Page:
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Discussion Starter · #1 ·
My 4.3 has roller lifter, i have new pretty much everything else besides cam and lifters. The machinest said the 4.3's usually don't wear out the lifter and cam so i kept my original ones. When i went to put them back in i noticed my cam had dull spots from where the lifters rode and the lifter had side to side play in the rollers, they didn't roll super smooth (maybe like a worn out roller blade wheel but not like a fresh wheel bearing), they kinda make a tapping noise when you push up on them. Does this mean i need to spend the extra $200 on a cam and lifters?
 

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The lifter wear and tapping sound you describe are normal for used lifter. I have rebuilt a couple Chevy engines using the old original roller camshaft, but I installed new lifters. These engine are in vehicles that are used for daily driving. I've also heard that the old roller lifters are OK to re-use. I decided not to risk using the used roller lifters, I figured that new lifters would be expensive /ubbthreads/images/graemlins/frown.gif insurance from having to replace a possible failed lifter sometime in the future.
dave
 

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Discussion Starter · #3 ·
I've pretty much come to the realization my jeep isn't going to leave the garage built right this season, what's another $50 for re-built lifters. Might as well not 1/2 ass it now that i've got so much into just the motor.
 

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WHile your mechanic is kinda right........

If your gonna build a new engine, then build a NEW engine.

If it's just a "freshen up and rebearing/ring" halfa$$ job then it doesn't matter.

ps I'm afraid to ask exactly what is being done on this "rebuild". /ubbthreads/images/graemlins/confused.gif
 

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Discussion Starter · #5 ·
all new bearings, rings, block 60 over (had to go that far out), little higher comp pisions, vlave springs, push rods, full valve job, new exhaust guides, new valve seals, freeze plugs, timing chain, oil pump, water pump, i think that's it might have missed soemthing. Dave you shouldn't be affraid on this one, i'm sick of cobbled junk, i'm ready to have a rig that i trust and walks all over most other red heeps.
 

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Why the higher compression pistions? Without any other mods to go with them all it will do is require a higher grade (=$$) gas.
/ubbthreads/images/graemlins/confused.gif /ubbthreads/images/graemlins/confused.gif /ubbthreads/images/graemlins/confused.gif
 

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Discussion Starter · #7 ·
the machinest said they will bump it up just a lil bit not requiring premium, maybe i got something wrong, i'll have to ask him.
 

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Your Timing chain, cam and valve train are the heart and lungs of your engine.
The best advice I can give you is new everything is money well spent!
You have a fresh engine, it's worth the extra money not to half ass it now!

Timing chain sets differ in quality wildly!
I've see a 'New' timing chain stretch as much a 3/4" in the first 1,000 miles.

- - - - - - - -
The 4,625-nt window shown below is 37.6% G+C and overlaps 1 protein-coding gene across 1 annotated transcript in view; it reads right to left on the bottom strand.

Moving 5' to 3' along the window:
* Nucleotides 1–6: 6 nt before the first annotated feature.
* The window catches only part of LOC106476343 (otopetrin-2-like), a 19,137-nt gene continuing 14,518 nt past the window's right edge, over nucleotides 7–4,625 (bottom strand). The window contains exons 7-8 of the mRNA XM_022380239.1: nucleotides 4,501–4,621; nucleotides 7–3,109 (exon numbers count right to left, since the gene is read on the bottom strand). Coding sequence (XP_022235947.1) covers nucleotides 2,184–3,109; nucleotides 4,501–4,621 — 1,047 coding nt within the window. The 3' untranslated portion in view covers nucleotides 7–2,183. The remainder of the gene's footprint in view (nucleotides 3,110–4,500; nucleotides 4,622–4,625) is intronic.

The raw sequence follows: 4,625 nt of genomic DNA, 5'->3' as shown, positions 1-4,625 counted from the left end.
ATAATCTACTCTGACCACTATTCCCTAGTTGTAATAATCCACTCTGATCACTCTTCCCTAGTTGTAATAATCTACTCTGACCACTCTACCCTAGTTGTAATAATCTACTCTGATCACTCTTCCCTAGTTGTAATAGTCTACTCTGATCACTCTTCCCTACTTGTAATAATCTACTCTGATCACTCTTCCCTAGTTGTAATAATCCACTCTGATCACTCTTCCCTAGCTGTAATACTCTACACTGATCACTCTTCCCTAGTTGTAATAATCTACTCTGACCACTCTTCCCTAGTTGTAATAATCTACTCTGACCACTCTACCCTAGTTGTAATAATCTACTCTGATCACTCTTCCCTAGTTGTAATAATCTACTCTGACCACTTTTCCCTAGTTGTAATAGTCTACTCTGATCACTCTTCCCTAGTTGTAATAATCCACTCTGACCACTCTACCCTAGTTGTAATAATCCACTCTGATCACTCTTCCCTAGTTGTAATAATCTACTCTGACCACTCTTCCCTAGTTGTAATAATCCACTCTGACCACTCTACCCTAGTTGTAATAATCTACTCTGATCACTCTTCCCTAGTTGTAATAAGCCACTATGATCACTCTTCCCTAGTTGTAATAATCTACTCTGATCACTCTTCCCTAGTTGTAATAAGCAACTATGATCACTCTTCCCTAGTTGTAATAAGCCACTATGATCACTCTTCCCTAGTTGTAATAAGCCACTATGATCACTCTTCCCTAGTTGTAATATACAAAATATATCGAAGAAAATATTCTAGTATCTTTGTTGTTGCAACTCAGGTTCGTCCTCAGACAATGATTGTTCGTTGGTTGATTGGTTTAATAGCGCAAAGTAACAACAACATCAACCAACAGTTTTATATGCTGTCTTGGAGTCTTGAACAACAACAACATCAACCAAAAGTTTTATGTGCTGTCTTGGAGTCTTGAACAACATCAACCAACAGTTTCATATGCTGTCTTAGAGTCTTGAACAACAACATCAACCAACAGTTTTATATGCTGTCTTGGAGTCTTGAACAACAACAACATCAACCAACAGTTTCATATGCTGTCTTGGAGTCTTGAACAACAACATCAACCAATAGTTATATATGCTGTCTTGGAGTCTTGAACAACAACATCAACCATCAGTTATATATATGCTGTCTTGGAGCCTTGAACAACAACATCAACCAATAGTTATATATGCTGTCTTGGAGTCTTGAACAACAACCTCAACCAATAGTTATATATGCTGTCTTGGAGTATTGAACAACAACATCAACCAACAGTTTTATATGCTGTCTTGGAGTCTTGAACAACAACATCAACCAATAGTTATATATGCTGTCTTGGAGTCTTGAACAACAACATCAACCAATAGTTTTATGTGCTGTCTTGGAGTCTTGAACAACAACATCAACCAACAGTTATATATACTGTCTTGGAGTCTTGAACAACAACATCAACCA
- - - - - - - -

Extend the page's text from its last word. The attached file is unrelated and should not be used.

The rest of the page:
I've see suposed 'Double Roller' timing chains turn into shrapnel in under 1,000 miles.
I've seen supposedly 'Reuseable' roller lifters loose bearings, rollers and axles in under 1,000 miles. (ask any engine builder that deals with a lot of 5.0 mustangs)

Buy your timing set and valve train set from a GOOD QUALITY MANUFACTURER.
CRANE, EDELBROCK, COMP CAMS...
Buy a MATCHED SET. Try not to get one piece here, and one piece there.

There is no such thing as a 'Reliable Used Camshaft'.
(If you purchased the camshaft, then it's not used, just seasoned)
Used lifters can only be used in the same engine, on the same camshaft lobes.
NO EXCEPTIONS. Camshaft to lifter wear patterns prevent this.
Some people may have gotten luck with some roller cams, but you can NEVER move or reuse lifters on a flat tappet camshaft.

Don't use 'Used' pushrods in new lifters. Pushrods have hardened ends, and used ones have wear patterns ground into them.
These patterns don't exist on the new lifters, so you automaticly have mismatched parts before you ever start the engine.

Roller tipped rockers are a GREAT idea.
This is a wear issue, and in some cases also a lubrication issue.
The roller tips will keep,
1. Your valve guids from wearing out as quickly, or just as important, keep them from wearing unevenly.
Rollers prevent the rocker arm from trying to drag the valve stem sideways.

2. Some engines, expecally V-8 AMC and small block Ford, have really crappy top end oiling. The roller tips are a low cost alternative to fully sealed roller bearing rocker arms.

3. Saves rebuilding and remanufacturing costs.
Roller tips keep the valve head from mushrooming, smearing, galling, elminating the need for new valves from these problems.
Also, the above, valve guides won't have near as much wear, and may not need to be completely replaced during a 'rebuild'.
(I replace them during a 'Remanufacture' anyway)

4. Smoother valve train movement will keep all the other valve train parts from going to the dogs sooner.
Sockets and fulcrums of the rocker arms, pushrods, and lifters will all benifit from a valve train that isn't working like it has sand in it.
 
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